Valve has openly rejected the notion that deep Steam sales 'cannibalise' franchises and devalue games as a whole, and a number of developers agree.
Runic Games CEO Max Schaefer told Gamasutra that Steams sales have kept its game, Torchlight, alive three years after launch, and even boost sale number after a deal ends.
"We find that we get several thousand percent increases in units and revenue on the days of the Steam sales, and unit sales are usually about double the normal for a few weeks after the sales are over," he said.
Supergiant Games' Amir Rao said that Steam sales can even help a game sell more than its initial launch day.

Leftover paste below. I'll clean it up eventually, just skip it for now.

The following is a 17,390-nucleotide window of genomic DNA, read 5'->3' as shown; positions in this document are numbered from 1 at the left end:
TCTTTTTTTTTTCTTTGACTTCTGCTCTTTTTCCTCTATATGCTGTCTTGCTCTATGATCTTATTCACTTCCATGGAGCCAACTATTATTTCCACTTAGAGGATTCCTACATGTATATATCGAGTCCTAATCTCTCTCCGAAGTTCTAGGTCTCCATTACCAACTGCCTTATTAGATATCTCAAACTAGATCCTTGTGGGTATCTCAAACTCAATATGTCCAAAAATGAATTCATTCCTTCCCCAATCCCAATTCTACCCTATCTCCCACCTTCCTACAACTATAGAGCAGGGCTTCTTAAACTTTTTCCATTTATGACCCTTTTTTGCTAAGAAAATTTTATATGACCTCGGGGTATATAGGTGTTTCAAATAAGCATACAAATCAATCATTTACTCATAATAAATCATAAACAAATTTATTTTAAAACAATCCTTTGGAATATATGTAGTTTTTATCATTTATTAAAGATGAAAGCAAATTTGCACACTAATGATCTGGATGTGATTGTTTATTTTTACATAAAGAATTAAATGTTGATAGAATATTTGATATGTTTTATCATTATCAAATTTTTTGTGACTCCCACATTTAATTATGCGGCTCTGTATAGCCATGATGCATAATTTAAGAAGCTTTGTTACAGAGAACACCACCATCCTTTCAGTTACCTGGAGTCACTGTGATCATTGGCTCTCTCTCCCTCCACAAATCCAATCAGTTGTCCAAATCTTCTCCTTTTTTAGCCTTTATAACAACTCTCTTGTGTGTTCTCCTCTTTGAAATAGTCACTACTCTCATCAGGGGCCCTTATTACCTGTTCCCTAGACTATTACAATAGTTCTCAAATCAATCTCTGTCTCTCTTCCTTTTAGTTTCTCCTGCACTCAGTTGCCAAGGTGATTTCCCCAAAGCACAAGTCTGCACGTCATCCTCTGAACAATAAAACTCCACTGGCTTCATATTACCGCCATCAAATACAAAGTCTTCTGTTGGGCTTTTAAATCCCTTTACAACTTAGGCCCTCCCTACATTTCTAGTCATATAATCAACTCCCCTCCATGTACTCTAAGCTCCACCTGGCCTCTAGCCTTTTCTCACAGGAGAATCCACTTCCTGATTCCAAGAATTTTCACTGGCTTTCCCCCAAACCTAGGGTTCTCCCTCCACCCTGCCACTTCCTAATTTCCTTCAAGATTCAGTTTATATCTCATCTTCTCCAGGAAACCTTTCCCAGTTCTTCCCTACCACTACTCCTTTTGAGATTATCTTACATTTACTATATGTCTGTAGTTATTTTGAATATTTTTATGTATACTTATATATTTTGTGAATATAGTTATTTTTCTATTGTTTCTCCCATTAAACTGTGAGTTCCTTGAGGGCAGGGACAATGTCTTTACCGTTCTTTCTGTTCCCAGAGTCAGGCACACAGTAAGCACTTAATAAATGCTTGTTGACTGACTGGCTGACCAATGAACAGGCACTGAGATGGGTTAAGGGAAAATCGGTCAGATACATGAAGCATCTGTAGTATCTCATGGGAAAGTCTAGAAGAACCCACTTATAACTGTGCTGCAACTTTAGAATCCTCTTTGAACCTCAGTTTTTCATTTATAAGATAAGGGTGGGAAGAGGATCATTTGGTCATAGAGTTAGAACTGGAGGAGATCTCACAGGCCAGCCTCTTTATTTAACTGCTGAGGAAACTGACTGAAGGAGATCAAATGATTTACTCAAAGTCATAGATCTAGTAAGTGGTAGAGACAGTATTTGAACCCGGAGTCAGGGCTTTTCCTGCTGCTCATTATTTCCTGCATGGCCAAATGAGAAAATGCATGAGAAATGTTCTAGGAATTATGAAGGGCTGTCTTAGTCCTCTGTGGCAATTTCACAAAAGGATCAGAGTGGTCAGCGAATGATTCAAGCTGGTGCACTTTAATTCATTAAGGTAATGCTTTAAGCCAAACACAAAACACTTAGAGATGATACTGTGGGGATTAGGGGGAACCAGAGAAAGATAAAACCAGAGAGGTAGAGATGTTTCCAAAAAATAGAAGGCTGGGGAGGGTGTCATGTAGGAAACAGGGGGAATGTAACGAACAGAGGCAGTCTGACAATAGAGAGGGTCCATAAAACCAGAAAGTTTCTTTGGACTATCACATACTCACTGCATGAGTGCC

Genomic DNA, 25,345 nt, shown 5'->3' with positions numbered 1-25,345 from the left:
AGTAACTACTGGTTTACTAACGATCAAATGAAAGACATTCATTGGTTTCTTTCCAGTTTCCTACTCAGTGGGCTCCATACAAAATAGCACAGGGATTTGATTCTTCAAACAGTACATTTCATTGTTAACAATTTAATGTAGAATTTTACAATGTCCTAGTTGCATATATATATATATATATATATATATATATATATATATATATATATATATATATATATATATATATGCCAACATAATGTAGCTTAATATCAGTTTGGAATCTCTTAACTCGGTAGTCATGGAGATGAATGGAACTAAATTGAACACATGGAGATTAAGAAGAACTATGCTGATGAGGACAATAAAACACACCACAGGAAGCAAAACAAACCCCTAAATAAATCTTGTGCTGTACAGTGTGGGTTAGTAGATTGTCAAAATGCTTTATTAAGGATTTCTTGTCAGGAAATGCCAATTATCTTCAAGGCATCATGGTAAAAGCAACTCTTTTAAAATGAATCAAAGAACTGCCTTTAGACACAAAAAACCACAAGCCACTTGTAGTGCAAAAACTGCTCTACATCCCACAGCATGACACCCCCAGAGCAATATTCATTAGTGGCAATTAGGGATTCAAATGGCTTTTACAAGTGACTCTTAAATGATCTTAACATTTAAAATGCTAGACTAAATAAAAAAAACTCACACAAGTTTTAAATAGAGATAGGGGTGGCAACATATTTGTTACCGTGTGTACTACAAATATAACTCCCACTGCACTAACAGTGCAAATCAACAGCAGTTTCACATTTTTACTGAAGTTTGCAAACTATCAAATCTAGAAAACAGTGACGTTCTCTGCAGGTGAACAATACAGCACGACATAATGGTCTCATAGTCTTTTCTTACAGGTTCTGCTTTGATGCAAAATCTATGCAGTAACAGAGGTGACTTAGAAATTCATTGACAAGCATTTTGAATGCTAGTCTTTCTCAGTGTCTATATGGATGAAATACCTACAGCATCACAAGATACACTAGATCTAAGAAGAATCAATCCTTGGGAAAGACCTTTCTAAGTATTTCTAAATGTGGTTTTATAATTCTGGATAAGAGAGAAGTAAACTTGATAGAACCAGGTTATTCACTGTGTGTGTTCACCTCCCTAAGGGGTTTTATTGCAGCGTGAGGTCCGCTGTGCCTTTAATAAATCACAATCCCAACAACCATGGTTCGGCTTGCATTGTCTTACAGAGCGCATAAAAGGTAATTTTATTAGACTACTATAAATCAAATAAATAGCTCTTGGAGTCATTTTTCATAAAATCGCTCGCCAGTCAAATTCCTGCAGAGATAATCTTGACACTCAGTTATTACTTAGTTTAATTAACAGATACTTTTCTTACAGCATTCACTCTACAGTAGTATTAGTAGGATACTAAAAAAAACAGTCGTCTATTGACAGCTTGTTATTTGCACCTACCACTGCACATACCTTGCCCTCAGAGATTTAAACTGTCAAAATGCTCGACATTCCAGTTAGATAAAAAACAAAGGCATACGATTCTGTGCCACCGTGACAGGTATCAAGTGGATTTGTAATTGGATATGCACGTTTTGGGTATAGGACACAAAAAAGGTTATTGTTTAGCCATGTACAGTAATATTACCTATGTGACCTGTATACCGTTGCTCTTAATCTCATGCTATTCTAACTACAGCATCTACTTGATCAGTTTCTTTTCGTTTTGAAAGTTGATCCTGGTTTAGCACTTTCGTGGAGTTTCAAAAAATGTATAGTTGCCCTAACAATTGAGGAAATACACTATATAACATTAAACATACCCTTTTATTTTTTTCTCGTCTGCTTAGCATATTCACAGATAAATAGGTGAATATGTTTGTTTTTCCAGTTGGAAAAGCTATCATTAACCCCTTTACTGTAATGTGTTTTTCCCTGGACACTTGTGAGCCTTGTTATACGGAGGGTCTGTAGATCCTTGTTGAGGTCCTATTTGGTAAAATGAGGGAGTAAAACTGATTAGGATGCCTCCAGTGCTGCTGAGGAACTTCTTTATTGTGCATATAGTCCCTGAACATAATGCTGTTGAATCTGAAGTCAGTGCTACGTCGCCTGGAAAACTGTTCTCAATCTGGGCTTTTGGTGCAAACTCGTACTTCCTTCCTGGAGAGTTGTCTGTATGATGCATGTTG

"A lot of times we judge the success of a game -- and predict its sales -- by looking at its launch day numbers. Steam sales have made that delightfully impossible. Our launch day [for Bastion], which we viewed as very strong, is only our fifth best day of sales ever on Steam due to the power of the promotions we've had the opportunity to participate in," he told Gama.
So does that support the argument that large numbers of customers that would normally pay full price for a game are putting off purchases in anticipation of a Steam sale? Valve does't think so, and Ken Berry, the executive VP of XSEED Games, agrees.
"While some may argue that [major sales] contribute to an industry-wide price deterioration problem -- where smartphone games have made people unwilling to spend more than $5 on a digital game -- [Steam sales] are a bit different," he said.
"Rather than looking at it as a 'lost sale' when people wait for these Steam discounts, I think it needs to be viewed as reaching out to a new customer that never would have purchased your game otherwise."